Each unit includes lesson objectives, writing prompts, and a process section. Every process, which reads like a blueprint, provides easily accessible pathways for teachers, students, and parents to engage in reading and writing. Each unit demonstrates to teachers how they can provide important scaffolding for their students and their parents to become writers. Consequently, reading and writing become transparent, non-threatening, and irresistible.
Authors is an excellent book for ESL and EFL teachers and teacher educators to read. It clearly illustrates how teachers may inspire and engage their students and parents in critical literacy. Cummins (1996) maintains that transformative teachers encourage the development of student voice through collaborative interaction and critical inquiry.
Authors’ narrative style is engaging, and its easy-to-follow lessons and numerous authentic samples of teacher-made books make writing tangible. Other good features are the publication ideas and the list of thematic readings recommended by the authors.
The book is an excellent source of ideas for integrating reading and writing. Each unit includes thematic readings that become models for thematic writing assignments. Students of all ages and levels of language proficiency can easily relate to the personal themes included by the authors. For example, the story behind a person’s name is a relatable theme for young and old across linguistic groups. In applying the creative literacy process on Ada’s My Name is Maria Isabel, the authors show that behind people’s names are life stories and histories of struggle and acceptance. Equally accessible to students is speaking to the theme of transformation in self-proclaiming “I Can” and “We Can” poems.
Ada and Campoy promote Authors as a home-school collaboration program; in this regard, it is a feasible program. Students and particularly parents can speak to all the themes explored in Authors. These themes, which invite readers to celebrate their identity through personal responses, recognize their worth and ability to transform and change their lives, and appreciate their past in order to build the present and the future, are issues that are best addressed collaboratively among teachers, parents, and students. Collective projects such as the book titled Thoughts from our Parents and Relatives provide an important venue for parents to share their experiences and wisdom. Here, parents may write books with their children or be interviewed by their children about their outlook on life and their experiences. Through this collaboration, teachers allow voices otherwise silenced to be heard. Undoubtedly, it is every teacher’s responsibility to make oppressed and marginalized students appreciate themselves and their parents (Nieto, 2004; Spring 2004). To conclude, teachers will find Authors’ accessible and meaningful ways of engaging students and parents in collaborative reading, creation, and publication of books quite valuable.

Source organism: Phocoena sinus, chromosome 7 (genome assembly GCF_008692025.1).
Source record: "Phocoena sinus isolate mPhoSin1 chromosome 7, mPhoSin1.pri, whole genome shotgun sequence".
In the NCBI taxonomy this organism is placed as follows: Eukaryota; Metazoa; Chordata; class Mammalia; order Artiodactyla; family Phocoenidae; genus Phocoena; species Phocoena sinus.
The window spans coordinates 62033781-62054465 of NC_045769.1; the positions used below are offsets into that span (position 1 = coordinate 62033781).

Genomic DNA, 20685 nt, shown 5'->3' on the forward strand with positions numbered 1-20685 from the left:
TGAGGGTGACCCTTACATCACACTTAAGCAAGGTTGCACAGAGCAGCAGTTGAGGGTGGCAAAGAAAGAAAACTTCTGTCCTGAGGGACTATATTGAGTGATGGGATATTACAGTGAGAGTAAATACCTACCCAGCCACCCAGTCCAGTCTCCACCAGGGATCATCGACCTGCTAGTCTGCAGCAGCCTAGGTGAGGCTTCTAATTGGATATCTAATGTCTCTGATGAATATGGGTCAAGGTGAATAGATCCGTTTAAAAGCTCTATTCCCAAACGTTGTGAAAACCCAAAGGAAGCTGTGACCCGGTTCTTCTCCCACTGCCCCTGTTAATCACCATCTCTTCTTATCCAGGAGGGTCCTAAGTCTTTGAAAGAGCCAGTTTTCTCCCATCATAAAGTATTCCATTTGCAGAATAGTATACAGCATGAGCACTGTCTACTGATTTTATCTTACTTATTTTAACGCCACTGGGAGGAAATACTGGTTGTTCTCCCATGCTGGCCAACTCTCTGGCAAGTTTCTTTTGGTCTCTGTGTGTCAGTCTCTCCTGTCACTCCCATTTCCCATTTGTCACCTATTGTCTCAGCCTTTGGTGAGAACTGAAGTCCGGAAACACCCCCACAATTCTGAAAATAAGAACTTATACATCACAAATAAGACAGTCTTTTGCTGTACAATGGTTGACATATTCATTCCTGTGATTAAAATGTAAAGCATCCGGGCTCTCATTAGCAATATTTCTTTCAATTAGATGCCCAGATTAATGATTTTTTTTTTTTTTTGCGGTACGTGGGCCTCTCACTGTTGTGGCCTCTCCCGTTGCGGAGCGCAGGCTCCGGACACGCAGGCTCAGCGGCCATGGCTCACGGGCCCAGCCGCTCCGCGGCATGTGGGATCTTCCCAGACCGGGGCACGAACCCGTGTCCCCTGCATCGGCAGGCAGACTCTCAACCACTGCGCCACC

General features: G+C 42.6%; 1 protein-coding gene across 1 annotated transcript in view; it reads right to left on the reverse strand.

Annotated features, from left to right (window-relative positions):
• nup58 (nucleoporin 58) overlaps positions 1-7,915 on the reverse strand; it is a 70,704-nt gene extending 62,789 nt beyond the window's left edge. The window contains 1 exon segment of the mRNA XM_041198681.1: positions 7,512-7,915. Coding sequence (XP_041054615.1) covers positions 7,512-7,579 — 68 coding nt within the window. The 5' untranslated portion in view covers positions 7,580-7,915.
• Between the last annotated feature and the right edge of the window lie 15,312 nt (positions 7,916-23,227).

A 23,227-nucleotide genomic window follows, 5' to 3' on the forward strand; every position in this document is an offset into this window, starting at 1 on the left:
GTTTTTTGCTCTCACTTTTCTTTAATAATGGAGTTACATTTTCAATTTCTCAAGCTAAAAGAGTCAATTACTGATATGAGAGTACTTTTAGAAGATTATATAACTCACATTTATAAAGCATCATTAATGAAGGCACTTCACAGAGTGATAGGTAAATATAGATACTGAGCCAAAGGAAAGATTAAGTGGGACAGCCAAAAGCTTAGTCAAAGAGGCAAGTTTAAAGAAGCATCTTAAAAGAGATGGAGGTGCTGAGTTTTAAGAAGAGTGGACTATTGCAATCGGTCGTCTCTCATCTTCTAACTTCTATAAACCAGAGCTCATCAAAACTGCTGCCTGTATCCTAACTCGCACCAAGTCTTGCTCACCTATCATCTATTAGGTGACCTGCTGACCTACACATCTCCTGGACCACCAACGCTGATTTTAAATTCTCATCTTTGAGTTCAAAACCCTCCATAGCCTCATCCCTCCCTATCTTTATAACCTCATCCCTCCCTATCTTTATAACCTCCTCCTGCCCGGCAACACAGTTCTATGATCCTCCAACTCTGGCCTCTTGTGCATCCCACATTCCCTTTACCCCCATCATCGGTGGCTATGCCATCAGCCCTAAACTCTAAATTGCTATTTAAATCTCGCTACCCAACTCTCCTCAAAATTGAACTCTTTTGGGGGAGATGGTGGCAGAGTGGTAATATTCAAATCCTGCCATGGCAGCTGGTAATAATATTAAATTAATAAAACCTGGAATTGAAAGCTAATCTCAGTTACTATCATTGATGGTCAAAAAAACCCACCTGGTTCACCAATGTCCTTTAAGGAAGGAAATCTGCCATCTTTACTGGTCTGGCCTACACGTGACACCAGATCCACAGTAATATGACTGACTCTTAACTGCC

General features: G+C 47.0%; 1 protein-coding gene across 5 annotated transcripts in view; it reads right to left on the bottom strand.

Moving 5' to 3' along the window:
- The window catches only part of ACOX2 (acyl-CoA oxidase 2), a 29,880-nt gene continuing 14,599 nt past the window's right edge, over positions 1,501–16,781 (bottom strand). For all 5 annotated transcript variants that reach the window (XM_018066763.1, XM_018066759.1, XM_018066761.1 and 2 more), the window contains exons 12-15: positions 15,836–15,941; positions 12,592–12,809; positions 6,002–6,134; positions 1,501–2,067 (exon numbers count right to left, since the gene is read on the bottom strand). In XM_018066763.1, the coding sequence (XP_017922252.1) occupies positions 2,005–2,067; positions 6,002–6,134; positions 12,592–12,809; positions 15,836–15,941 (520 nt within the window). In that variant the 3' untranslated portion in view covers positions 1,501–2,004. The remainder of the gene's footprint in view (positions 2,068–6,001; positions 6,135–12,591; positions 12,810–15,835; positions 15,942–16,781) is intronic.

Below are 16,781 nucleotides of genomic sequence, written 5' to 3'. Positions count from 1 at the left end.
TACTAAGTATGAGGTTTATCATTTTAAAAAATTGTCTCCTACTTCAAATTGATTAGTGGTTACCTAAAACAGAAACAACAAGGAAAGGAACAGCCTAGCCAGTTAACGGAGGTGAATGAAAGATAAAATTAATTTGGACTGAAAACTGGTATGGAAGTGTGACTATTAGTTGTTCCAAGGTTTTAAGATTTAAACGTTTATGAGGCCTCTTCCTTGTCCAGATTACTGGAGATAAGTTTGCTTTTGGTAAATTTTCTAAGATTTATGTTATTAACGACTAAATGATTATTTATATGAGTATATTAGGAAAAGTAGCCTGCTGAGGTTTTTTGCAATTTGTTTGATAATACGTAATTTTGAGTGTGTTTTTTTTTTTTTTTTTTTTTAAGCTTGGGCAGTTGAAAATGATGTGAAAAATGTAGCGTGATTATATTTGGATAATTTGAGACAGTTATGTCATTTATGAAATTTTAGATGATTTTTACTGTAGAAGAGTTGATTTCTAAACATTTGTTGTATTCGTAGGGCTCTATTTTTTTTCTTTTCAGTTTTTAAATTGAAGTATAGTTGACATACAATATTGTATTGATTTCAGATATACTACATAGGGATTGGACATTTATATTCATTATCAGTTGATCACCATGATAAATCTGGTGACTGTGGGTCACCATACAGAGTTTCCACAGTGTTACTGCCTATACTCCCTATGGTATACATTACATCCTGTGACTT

Cummins, J. (1996). Negotiating Identities: Education for Empowerment in a Diverse Society. CA: CABE
Nieto, S. (2004). Affirming Diversity. Boston: Allyn and Bacon.
Spring, J. (2004). The Intersection of Cultures. WI: McGraw-Hill.
Mae Lombos Wlazlinski is an Assistant Professor at the School of Education, Berry College in Rome, Georgia. She is the Coordinator of Teaching ESOL Programs. Her research interests include collaboration with P-12 teacher-researchers to improve English proficiency and academic performance of ESL students and effective instructional practices in ESL, bilingual, and inclusion settings.